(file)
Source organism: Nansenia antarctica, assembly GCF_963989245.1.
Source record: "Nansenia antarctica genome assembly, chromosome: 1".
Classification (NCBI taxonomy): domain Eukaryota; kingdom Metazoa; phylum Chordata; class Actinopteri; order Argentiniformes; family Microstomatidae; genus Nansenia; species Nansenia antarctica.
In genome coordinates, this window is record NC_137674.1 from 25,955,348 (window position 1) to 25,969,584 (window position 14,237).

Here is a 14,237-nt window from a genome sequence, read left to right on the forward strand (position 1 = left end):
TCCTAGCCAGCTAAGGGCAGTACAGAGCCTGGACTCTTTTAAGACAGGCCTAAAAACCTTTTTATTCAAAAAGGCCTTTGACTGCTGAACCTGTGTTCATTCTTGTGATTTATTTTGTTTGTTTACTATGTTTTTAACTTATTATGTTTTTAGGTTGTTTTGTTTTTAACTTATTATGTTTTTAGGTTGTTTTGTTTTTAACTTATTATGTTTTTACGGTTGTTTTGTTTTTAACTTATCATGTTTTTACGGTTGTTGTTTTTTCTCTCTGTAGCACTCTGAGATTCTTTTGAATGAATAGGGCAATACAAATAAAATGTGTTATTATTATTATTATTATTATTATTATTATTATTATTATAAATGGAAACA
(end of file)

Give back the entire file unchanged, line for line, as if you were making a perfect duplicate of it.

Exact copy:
Source organism: Nansenia antarctica, assembly GCF_963989245.1.
Source record: "Nansenia antarctica genome assembly, chromosome: 1".
Classification (NCBI taxonomy): domain Eukaryota; kingdom Metazoa; phylum Chordata; class Actinopteri; order Argentiniformes; family Microstomatidae; genus Nansenia; species Nansenia antarctica.
In genome coordinates, this window is record NC_137674.1 from 25,955,348 (window position 1) to 25,969,584 (window position 14,237).

Here is a 14,237-nt window from a genome sequence, read left to right on the forward strand (position 1 = left end):
TCCTAGCCAGCTAAGGGCAGTACAGAGCCTGGACTCTTTTAAGACAGGCCTAAAAACCTTTTTATTCAAAAAGGCCTTTGACTGCTGAACCTGTGTTCATTCTTGTGATTTATTTTGTTTGTTTACTATGTTTTTAACTTATTATGTTTTTAGGTTGTTTTGTTTTTAACTTATTATGTTTTTAGGTTGTTTTGTTTTTAACTTATTATGTTTTTACGGTTGTTTTGTTTTTAACTTATCATGTTTTTACGGTTGTTGTTTTTTCTCTCTGTAGCACTCTGAGATTCTTTTGAATGAATAGGGCAATACAAATAAAATGTGTTATTATTATTATTATTATTATTATTATTATTATTATTATAAATGGAAACA